Londonist Rating: ★★★★☆
The Delfina Foundation is a not for profit gallery that's now well into a four-year study into the politics of food; a topic filled with surprising depth, as we've seen in previous exhibitions. The latest show — Stirring the Pot of Story: Food, History, Memory — explores how geopolitics has shaped the foods we eat, with each of the six participating artists focussing on separate and diverse narratives.
Leone Contini has amassed a whole load of food cans from Slovenia, once used by the Italian army; the rusted, yet still-visible labels of these tomato and anchovy tins show an age when catchy logos and brightly coloured packaging were just taking off.
Two artists have explored the history of how plants have traversed the globe. Christine Mackey's incubator tells the story of the Irish pea, which went extinct in its homeland, but was brought back using seeds stored in a seed bank in Russia. It's also surprising to learn how one species of banana was exported to the countries we now associate with the fruit's production; the Cavendish banana was immune to Panama disease, which wiped out other banana species.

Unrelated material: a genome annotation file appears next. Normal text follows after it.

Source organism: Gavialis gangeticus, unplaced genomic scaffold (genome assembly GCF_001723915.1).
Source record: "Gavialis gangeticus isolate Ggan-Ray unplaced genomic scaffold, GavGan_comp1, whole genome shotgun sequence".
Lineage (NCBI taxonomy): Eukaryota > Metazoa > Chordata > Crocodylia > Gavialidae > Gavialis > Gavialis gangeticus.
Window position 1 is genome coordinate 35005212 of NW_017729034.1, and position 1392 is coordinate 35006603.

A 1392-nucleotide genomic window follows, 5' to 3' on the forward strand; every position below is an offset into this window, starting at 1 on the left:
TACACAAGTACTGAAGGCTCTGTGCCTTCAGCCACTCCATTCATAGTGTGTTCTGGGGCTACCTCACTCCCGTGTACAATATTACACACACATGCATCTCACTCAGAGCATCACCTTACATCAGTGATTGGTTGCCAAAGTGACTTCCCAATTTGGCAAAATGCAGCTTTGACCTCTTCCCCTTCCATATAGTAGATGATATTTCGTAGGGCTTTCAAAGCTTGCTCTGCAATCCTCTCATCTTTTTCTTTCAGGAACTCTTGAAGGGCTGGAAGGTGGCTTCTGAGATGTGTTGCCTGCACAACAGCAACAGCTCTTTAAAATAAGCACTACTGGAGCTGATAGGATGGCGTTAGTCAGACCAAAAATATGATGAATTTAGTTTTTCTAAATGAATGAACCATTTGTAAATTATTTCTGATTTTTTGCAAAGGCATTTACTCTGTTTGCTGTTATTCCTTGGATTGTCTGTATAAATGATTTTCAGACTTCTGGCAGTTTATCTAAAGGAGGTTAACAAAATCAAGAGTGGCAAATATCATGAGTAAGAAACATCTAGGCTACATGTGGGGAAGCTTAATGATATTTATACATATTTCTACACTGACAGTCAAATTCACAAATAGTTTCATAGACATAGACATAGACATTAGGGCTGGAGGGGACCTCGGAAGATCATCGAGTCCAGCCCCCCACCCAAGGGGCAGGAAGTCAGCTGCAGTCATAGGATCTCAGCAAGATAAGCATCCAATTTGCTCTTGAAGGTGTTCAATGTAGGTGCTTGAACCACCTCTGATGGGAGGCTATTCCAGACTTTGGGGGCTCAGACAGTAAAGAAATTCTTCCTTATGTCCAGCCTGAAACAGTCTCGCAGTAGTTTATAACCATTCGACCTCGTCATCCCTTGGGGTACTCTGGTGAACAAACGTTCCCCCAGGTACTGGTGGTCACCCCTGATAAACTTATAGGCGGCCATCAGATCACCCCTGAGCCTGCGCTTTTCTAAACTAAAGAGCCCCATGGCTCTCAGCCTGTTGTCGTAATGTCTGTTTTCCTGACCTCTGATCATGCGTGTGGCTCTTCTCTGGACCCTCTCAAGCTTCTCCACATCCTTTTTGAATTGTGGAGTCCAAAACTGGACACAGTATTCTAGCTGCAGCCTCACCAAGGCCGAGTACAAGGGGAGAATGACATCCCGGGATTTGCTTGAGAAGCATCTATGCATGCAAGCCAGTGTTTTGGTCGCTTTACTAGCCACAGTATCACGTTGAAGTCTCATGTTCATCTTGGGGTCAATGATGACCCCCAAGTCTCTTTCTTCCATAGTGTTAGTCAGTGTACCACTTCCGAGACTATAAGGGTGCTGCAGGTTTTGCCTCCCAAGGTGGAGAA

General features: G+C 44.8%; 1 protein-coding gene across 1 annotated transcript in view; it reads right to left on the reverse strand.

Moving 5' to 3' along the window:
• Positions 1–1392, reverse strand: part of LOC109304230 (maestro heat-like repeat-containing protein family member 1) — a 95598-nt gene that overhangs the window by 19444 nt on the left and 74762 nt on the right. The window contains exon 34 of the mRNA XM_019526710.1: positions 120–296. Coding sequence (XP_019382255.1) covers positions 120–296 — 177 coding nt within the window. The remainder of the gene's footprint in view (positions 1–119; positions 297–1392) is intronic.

Our favourite work is Raul Ortega Ayala's Babel Fat Tower sculpted from vegetable fat; it's surrounded by heat lamps and will slowly melt and fall apart as the exhibition progresses. It's an engaging comment on humanity's exploitation of nature, mass production and obesity.
Normally the idea of research-based art makes us wince, as it makes us think of artworks that are impossible for anyone bar the artist to interpret. But this exhibition does a great job explaining each work, creating an engaging exhibition, with each work built around a genuinely interesting slice of food history.
Stirring the Pot of Story: Food, History, Memory is on at Delfina Foundation, 29/31 Catherine Place, SW1E 6DY until 13 June. Entrance is free and the exhibition is open 11-6 Monday to Saturday.
Also see May's most talked about art exhibitions.